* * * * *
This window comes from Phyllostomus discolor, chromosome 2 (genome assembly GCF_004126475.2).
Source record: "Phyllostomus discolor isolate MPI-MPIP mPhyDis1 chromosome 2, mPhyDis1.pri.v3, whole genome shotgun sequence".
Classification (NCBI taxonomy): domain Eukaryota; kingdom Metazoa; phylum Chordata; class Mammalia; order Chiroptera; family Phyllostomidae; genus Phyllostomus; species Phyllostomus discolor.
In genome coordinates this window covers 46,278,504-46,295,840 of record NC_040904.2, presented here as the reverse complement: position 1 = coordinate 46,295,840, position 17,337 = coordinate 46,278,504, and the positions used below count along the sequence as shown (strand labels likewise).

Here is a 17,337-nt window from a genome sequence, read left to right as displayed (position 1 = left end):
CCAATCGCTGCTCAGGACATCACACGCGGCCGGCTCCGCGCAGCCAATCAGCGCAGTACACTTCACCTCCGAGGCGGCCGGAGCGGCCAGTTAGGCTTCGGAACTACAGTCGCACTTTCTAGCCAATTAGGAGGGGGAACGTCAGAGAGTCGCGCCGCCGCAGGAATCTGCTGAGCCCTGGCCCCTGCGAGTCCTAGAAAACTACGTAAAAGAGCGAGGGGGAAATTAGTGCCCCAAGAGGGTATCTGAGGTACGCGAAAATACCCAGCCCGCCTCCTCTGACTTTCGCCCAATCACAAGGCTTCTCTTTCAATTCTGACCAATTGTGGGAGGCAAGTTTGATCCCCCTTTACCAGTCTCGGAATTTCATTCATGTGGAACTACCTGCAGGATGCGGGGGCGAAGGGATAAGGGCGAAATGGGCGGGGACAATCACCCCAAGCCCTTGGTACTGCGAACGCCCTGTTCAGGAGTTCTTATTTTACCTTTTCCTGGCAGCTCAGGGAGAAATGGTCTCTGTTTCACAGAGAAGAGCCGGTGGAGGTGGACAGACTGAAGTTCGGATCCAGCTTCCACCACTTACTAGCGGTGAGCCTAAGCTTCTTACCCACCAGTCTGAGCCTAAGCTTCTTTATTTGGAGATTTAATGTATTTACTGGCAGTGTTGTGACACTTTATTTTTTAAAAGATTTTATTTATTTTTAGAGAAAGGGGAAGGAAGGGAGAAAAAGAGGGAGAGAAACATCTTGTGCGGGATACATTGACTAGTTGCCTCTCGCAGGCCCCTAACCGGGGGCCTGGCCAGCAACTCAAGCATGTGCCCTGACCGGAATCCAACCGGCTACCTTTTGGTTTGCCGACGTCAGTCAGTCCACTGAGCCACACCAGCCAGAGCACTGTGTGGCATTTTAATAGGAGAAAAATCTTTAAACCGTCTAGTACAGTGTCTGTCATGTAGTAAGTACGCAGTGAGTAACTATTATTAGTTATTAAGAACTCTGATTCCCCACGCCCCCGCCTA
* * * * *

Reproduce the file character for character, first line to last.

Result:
This window comes from Phyllostomus discolor, chromosome 2 (genome assembly GCF_004126475.2).
Source record: "Phyllostomus discolor isolate MPI-MPIP mPhyDis1 chromosome 2, mPhyDis1.pri.v3, whole genome shotgun sequence".
Classification (NCBI taxonomy): domain Eukaryota; kingdom Metazoa; phylum Chordata; class Mammalia; order Chiroptera; family Phyllostomidae; genus Phyllostomus; species Phyllostomus discolor.
In genome coordinates this window covers 46,278,504-46,295,840 of record NC_040904.2, presented here as the reverse complement: position 1 = coordinate 46,295,840, position 17,337 = coordinate 46,278,504, and the positions used below count along the sequence as shown (strand labels likewise).

Here is a 17,337-nt window from a genome sequence, read left to right as displayed (position 1 = left end):
CCAATCGCTGCTCAGGACATCACACGCGGCCGGCTCCGCGCAGCCAATCAGCGCAGTACACTTCACCTCCGAGGCGGCCGGAGCGGCCAGTTAGGCTTCGGAACTACAGTCGCACTTTCTAGCCAATTAGGAGGGGGAACGTCAGAGAGTCGCGCCGCCGCAGGAATCTGCTGAGCCCTGGCCCCTGCGAGTCCTAGAAAACTACGTAAAAGAGCGAGGGGGAAATTAGTGCCCCAAGAGGGTATCTGAGGTACGCGAAAATACCCAGCCCGCCTCCTCTGACTTTCGCCCAATCACAAGGCTTCTCTTTCAATTCTGACCAATTGTGGGAGGCAAGTTTGATCCCCCTTTACCAGTCTCGGAATTTCATTCATGTGGAACTACCTGCAGGATGCGGGGGCGAAGGGATAAGGGCGAAATGGGCGGGGACAATCACCCCAAGCCCTTGGTACTGCGAACGCCCTGTTCAGGAGTTCTTATTTTACCTTTTCCTGGCAGCTCAGGGAGAAATGGTCTCTGTTTCACAGAGAAGAGCCGGTGGAGGTGGACAGACTGAAGTTCGGATCCAGCTTCCACCACTTACTAGCGGTGAGCCTAAGCTTCTTACCCACCAGTCTGAGCCTAAGCTTCTTTATTTGGAGATTTAATGTATTTACTGGCAGTGTTGTGACACTTTATTTTTTAAAAGATTTTATTTATTTTTAGAGAAAGGGGAAGGAAGGGAGAAAAAGAGGGAGAGAAACATCTTGTGCGGGATACATTGACTAGTTGCCTCTCGCAGGCCCCTAACCGGGGGCCTGGCCAGCAACTCAAGCATGTGCCCTGACCGGAATCCAACCGGCTACCTTTTGGTTTGCCGACGTCAGTCAGTCCACTGAGCCACACCAGCCAGAGCACTGTGTGGCATTTTAATAGGAGAAAAATCTTTAAACCGTCTAGTACAGTGTCTGTCATGTAGTAAGTACGCAGTGAGTAACTATTATTAGTTATTAAGAACTCTGATTCCCCACGCCCCCGCCTA